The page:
*This issue was originally published with 21 variant covers.  Get ready for a big block of text: Regular Cover by Sommariva, Subscription cover by Kevin Eastman and Tomi Varga, Subscription Cover by Ciro Nieli, Sketch Cover, Incentive Cover by Hilary Barta and Jason Millet, Incentive Cover by Ty Templeton, Amazing Fatasy/ Exclusive by Ben Bishop, Anastasia Exclusive by Alex Kotkin (2 versions), Dynamic Forces Exclusive by Ken Haeser (2 versions), Coast City Comics Exclusive by Steve Lavigne, Peter Laird and Ben Bishop, Fried Pie Exclusive by Tony Fleecs, Nerd Block Exclusive by J. Bone Zing EB Games Exclusive by Ben Bishop, New England Comics Exclusive by Ian Nichols, Yesteryear Exclusive by Dario Brizuela (3 versions), Heroes & Fantasies Exclusive by Eddie Nunez, and Knowhere Comics & Games Exclusive by Derek Fridolfs and Heather Breckel.


Hey, we’ve got another Batman/TMNT miniseries on our hands.  Rather than go with a sequel to the previous one, IDW and DC opted to team up two DIFFERENT incarnations of the characters for a new "first" encounter.

My hopes are that we don’t retread too much ground from the first miniseries, as now the characters will have to meet each other “for the first time” all over again.  We’ve already witnessed a bit of rehashing in this first issue alone, as the Turtles encounter one of Batman’s second string villains in the sewers and defeat him handily.  They did that in Batman/TMNT #1, albeit their opponent was Killer Croc, not Clayface.  It’s a good warmup act, but you might be feeling some deja vu.

Such reservations aside, I loved Batman: The Animated Series back when it first aired and it’s one of those rare cartoons from my childhood that has aged gracefully to the point of being just as enjoyable now as it was then.  So this is an incarnation of Batman that I’m much more familiar with (I hadn’t read enough of the New 52 era to really call myself an expert on that Batman).  Manning gets the beats and voices of the characters down nicely, from Alfred’s goofing on his master to Batman’s coddling of Two-Face (his strained friendship with Harvey Dent being an angle The Animated Series regularly played up).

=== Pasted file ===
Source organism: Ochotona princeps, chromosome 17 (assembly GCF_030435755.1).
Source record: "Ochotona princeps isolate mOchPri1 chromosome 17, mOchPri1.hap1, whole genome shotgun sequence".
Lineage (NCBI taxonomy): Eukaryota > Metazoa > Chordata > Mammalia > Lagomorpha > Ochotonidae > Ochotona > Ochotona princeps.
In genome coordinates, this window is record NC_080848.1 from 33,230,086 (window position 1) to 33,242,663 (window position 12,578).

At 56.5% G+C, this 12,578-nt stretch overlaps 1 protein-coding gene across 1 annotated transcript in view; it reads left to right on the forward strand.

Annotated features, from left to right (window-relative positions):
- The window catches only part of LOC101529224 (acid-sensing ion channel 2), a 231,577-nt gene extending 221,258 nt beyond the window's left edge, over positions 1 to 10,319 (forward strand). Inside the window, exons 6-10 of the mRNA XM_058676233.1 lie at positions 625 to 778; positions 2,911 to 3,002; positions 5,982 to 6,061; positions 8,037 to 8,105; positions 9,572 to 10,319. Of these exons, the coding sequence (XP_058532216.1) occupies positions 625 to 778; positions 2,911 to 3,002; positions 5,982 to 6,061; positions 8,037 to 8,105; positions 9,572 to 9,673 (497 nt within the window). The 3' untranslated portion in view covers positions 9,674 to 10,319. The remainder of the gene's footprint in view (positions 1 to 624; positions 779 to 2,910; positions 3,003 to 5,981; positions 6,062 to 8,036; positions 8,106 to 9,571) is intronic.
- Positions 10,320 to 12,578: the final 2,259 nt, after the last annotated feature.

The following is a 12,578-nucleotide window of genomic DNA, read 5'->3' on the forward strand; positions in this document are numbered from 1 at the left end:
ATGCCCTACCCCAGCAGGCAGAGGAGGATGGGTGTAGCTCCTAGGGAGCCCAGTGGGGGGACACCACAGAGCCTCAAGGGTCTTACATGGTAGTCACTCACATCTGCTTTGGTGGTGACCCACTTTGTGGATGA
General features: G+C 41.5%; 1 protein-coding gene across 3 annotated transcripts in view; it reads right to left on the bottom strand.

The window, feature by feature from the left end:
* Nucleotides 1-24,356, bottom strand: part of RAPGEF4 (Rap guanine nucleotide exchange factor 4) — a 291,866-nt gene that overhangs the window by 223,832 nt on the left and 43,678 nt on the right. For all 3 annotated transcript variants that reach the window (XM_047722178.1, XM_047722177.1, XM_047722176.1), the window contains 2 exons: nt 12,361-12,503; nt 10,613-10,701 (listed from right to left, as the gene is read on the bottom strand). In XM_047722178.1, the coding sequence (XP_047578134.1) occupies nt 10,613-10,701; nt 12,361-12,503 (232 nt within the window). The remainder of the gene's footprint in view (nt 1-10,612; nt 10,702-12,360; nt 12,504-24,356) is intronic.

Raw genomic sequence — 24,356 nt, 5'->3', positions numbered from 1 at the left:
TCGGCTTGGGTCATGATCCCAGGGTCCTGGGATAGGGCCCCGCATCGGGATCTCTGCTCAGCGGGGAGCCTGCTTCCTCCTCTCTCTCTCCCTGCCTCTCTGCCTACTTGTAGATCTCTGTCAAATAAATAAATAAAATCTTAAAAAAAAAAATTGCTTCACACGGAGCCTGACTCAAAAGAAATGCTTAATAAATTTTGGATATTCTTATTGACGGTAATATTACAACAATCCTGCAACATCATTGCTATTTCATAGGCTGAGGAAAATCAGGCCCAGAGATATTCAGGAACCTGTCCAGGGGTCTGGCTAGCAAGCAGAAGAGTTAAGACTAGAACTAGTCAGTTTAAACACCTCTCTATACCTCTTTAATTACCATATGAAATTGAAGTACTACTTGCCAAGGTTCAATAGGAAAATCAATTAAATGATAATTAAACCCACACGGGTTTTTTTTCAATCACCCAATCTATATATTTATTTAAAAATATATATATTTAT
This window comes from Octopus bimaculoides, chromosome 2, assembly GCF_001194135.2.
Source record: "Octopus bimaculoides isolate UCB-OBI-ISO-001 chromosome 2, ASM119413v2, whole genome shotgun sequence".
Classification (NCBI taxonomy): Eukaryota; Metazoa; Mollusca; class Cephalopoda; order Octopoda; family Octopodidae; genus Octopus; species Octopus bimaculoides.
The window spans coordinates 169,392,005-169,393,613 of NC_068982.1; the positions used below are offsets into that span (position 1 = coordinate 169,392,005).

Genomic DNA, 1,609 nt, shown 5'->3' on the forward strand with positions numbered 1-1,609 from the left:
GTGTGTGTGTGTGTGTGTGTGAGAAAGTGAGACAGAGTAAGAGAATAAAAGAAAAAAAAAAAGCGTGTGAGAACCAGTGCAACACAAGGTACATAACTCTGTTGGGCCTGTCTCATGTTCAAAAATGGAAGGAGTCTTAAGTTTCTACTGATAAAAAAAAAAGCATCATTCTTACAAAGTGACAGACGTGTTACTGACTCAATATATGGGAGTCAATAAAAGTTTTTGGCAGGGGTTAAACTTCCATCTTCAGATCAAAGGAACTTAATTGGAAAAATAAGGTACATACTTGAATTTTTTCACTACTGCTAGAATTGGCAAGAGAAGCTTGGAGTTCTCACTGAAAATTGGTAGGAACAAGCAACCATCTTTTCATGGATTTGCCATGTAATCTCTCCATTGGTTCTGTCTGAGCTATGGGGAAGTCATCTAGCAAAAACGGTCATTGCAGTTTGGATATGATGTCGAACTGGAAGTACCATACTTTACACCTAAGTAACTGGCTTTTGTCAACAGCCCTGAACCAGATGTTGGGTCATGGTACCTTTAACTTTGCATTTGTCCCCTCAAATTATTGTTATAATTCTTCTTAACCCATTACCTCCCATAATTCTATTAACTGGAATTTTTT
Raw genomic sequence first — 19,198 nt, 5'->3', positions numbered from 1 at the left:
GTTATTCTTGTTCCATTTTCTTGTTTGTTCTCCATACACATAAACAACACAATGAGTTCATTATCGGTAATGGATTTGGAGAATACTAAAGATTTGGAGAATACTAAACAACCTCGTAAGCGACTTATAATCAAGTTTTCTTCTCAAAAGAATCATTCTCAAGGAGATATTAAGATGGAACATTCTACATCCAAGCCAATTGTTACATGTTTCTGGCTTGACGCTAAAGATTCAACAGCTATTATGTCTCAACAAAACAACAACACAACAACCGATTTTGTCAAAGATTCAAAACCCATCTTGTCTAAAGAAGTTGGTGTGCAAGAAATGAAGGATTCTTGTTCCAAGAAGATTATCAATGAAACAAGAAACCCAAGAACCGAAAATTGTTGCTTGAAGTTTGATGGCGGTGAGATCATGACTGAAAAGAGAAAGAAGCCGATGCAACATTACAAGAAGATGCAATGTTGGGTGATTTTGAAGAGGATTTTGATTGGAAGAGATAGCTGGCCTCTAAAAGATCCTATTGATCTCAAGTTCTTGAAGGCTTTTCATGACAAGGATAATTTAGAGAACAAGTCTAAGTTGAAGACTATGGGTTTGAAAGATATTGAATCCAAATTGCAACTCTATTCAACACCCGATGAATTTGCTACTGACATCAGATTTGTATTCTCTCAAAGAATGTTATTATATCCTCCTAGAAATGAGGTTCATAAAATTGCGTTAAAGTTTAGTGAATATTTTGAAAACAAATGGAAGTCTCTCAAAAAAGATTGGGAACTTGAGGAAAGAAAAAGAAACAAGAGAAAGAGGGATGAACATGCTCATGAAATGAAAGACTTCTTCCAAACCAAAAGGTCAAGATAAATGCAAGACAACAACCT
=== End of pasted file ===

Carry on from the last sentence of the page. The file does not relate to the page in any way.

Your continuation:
Where exactly this miniseries falls into place regarding the Batman cartoon timeline, I don’t know yet.  Batman is dressed in his Animated Series costume, but the Batmobile is the New Batman Adventures design.  Likewise, this Two-Face looks more like the New Batman Adventures design, but Clayface looks more like the Animated Series design.  So which is it?  Eh, I’m sure it’ll be clearer when we see Robin next issue; if it’s Dick Grayson or Tim Drake. (EDIT: Turns out it takes place between the two shows, hence the overlap in aesthetics.)

Sommariva’s pencils have a very elastic look about them and the characters do appear extremely animated.  I’ll confess that Chad Thomas was my favorite penciller from IDW’s Nick-based TMNT comics, but Sommariva was never far behind.  His style is very expressive and the characters stay on-model between their various universes.  Batman looks like he stepped out of his cartoon and the Turtles look like they stepped out of theirs.  The aesthetics don’t clash as much as you’d think.

He does resort to some cheap time-savers that aren’t so appealing, though.  He draws characters that are prominently in the midground as crudely as if they were specs in the background.  Oftentimes there isn’t that much distance between a detailed character standing in the foreground and a vaguely shaped color blob in the midground, yet the disparity in effort would have you believe that they’re miles apart.  He also does the ole “cut and paste the same art between multiple panels, but only change one figure” trick that I’ve never liked.  C’mon, artists of the world.  You’re better than that.

While we’re perhaps tempered to the expectation of diminishing returns (this is the second Batman/TMNT crossover; not as exciting as a first), there’s still plenty of potential for fun in seeing these cartoon versions of the characters interact.  We’ve already hit some rerun moments from the first miniseries, but hopefully that won’t be too frequent an encounter.